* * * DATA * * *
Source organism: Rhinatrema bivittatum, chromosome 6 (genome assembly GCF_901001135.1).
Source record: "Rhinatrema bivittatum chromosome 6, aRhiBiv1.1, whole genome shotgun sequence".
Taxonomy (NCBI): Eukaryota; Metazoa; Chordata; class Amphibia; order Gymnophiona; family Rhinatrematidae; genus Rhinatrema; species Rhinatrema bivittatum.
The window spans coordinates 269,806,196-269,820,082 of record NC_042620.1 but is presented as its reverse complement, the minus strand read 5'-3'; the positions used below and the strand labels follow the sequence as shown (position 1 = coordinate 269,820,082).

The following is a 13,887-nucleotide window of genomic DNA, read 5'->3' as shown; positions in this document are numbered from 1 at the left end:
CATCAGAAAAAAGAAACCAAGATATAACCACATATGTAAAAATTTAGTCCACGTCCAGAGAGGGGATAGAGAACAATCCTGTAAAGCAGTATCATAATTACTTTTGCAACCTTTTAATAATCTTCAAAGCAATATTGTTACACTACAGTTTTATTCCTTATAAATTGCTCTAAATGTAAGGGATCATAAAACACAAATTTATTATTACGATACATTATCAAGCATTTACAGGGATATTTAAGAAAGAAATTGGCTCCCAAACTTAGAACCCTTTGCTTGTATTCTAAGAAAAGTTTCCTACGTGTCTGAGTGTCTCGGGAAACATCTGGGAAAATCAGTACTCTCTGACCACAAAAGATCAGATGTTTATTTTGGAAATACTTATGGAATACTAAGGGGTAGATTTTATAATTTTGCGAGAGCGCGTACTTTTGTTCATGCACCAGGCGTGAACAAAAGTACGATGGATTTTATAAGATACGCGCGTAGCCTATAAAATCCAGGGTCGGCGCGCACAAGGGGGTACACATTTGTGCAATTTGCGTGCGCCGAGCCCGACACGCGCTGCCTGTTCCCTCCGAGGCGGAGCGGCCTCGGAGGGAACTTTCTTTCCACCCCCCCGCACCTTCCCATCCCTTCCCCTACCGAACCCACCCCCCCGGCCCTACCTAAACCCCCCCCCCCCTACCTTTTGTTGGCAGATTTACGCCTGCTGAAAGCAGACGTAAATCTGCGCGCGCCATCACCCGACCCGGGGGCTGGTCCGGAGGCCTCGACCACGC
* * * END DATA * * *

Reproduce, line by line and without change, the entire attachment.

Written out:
Source organism: Rhinatrema bivittatum, chromosome 6 (genome assembly GCF_901001135.1).
Source record: "Rhinatrema bivittatum chromosome 6, aRhiBiv1.1, whole genome shotgun sequence".
Taxonomy (NCBI): Eukaryota; Metazoa; Chordata; class Amphibia; order Gymnophiona; family Rhinatrematidae; genus Rhinatrema; species Rhinatrema bivittatum.
The window spans coordinates 269,806,196-269,820,082 of record NC_042620.1 but is presented as its reverse complement, the minus strand read 5'-3'; the positions used below and the strand labels follow the sequence as shown (position 1 = coordinate 269,820,082).

The following is a 13,887-nucleotide window of genomic DNA, read 5'->3' as shown; positions in this document are numbered from 1 at the left end:
CATCAGAAAAAAGAAACCAAGATATAACCACATATGTAAAAATTTAGTCCACGTCCAGAGAGGGGATAGAGAACAATCCTGTAAAGCAGTATCATAATTACTTTTGCAACCTTTTAATAATCTTCAAAGCAATATTGTTACACTACAGTTTTATTCCTTATAAATTGCTCTAAATGTAAGGGATCATAAAACACAAATTTATTATTACGATACATTATCAAGCATTTACAGGGATATTTAAGAAAGAAATTGGCTCCCAAACTTAGAACCCTTTGCTTGTATTCTAAGAAAAGTTTCCTACGTGTCTGAGTGTCTCGGGAAACATCTGGGAAAATCAGTACTCTCTGACCACAAAAGATCAGATGTTTATTTTGGAAATACTTATGGAATACTAAGGGGTAGATTTTATAATTTTGCGAGAGCGCGTACTTTTGTTCATGCACCAGGCGTGAACAAAAGTACGATGGATTTTATAAGATACGCGCGTAGCCTATAAAATCCAGGGTCGGCGCGCACAAGGGGGTACACATTTGTGCAATTTGCGTGCGCCGAGCCCGACACGCGCTGCCTGTTCCCTCCGAGGCGGAGCGGCCTCGGAGGGAACTTTCTTTCCACCCCCCCGCACCTTCCCATCCCTTCCCCTACCGAACCCACCCCCCCGGCCCTACCTAAACCCCCCCCCCCCTACCTTTTGTTGGCAGATTTACGCCTGCTGAAAGCAGACGTAAATCTGCGCGCGCCATCACCCGACCCGGGGGCTGGTCCGGAGGCCTCGACCACGC